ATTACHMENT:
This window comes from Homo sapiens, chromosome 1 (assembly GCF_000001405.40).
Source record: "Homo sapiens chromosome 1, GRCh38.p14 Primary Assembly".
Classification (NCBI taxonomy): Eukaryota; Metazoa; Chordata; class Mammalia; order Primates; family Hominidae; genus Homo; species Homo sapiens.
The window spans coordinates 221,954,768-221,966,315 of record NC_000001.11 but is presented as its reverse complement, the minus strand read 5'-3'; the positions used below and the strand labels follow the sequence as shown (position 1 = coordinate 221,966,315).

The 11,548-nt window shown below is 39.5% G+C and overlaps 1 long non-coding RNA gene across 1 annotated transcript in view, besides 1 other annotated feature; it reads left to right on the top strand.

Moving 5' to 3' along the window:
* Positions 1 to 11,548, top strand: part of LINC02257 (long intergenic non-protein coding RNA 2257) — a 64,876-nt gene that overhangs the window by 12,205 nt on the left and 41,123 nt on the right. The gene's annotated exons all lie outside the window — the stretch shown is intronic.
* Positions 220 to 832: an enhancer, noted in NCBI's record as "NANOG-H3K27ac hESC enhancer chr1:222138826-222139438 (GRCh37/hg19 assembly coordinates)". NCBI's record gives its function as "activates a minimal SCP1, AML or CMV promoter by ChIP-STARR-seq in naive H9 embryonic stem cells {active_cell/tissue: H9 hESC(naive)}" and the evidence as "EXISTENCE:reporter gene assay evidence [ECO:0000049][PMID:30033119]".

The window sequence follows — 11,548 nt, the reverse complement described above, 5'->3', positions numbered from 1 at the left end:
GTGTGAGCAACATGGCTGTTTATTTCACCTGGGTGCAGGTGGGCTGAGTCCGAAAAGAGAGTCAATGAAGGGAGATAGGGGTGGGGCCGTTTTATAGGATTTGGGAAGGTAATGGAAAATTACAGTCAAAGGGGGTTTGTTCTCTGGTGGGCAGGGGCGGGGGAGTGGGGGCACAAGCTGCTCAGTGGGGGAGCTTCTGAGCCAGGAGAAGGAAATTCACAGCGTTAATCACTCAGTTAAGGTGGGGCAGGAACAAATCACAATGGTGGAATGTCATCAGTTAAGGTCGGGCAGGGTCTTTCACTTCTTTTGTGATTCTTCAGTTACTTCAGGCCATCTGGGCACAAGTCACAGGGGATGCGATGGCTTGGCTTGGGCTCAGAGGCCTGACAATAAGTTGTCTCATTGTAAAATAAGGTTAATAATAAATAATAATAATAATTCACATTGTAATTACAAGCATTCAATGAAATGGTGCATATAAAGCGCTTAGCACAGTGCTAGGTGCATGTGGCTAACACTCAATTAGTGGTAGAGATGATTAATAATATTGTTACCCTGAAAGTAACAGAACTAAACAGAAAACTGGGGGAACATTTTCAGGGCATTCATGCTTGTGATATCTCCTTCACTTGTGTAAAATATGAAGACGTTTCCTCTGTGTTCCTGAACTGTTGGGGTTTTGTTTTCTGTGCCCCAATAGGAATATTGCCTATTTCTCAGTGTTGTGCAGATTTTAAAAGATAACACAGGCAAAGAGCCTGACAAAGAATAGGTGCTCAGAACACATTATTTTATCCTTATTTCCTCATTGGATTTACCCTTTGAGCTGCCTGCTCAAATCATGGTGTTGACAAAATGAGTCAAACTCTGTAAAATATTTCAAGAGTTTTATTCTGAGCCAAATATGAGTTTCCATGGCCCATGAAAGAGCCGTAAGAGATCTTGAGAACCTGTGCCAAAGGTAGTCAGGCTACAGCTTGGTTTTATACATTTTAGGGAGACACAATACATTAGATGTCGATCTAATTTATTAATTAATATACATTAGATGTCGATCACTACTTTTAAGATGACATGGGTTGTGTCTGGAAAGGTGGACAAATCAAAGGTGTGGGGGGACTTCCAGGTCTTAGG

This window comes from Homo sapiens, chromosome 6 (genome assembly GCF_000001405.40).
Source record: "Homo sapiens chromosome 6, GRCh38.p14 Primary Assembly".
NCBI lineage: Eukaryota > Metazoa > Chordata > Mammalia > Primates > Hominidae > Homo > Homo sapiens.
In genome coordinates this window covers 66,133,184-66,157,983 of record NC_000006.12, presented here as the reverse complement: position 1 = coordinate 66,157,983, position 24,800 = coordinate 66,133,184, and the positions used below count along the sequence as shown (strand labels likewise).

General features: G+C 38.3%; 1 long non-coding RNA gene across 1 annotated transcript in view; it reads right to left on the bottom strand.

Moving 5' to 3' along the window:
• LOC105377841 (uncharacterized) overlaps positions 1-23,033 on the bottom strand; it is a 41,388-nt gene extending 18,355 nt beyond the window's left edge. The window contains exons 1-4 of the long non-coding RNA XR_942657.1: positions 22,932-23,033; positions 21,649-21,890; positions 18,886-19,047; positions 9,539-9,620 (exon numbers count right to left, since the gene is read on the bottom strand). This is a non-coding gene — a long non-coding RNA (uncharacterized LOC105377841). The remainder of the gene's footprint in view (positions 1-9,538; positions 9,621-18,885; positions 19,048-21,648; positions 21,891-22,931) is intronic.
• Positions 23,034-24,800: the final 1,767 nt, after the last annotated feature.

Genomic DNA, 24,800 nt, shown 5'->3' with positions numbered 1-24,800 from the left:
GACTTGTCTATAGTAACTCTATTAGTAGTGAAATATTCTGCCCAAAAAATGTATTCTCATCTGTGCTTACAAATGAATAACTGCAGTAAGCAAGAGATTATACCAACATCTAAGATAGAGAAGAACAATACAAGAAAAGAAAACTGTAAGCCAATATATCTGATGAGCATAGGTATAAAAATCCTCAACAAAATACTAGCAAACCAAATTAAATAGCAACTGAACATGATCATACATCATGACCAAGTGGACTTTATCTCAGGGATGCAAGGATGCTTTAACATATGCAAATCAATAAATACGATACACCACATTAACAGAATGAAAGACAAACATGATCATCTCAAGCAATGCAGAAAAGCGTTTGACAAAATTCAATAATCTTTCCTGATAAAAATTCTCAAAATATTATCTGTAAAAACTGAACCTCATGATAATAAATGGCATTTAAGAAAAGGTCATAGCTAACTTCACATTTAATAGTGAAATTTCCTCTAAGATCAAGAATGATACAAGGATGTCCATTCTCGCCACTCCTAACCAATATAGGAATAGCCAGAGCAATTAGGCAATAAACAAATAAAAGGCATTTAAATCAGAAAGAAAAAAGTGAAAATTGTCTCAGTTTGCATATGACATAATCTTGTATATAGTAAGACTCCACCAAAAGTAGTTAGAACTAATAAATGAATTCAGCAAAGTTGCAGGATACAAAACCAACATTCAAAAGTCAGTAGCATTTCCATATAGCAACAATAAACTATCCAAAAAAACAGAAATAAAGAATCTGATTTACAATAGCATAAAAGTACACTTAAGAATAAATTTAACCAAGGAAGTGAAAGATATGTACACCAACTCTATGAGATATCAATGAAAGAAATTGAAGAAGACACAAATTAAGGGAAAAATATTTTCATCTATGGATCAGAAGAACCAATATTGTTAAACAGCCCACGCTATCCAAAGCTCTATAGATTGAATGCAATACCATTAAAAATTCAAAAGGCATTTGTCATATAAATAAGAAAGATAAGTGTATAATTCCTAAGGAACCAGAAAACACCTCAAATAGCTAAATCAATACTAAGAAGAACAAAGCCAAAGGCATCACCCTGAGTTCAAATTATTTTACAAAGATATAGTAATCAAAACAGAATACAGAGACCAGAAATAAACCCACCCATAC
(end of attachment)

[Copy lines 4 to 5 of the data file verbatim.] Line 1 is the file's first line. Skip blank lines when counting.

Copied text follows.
The window spans coordinates 221,954,768-221,966,315 of record NC_000001.11 but is presented as its reverse complement, the minus strand read 5'-3'; the positions used below and the strand labels follow the sequence as shown (position 1 = coordinate 221,966,315).

The 11,548-nt window shown below is 39.5% G+C and overlaps 1 long non-coding RNA gene across 1 annotated transcript in view, besides 1 other annotated feature; it reads left to right on the top strand.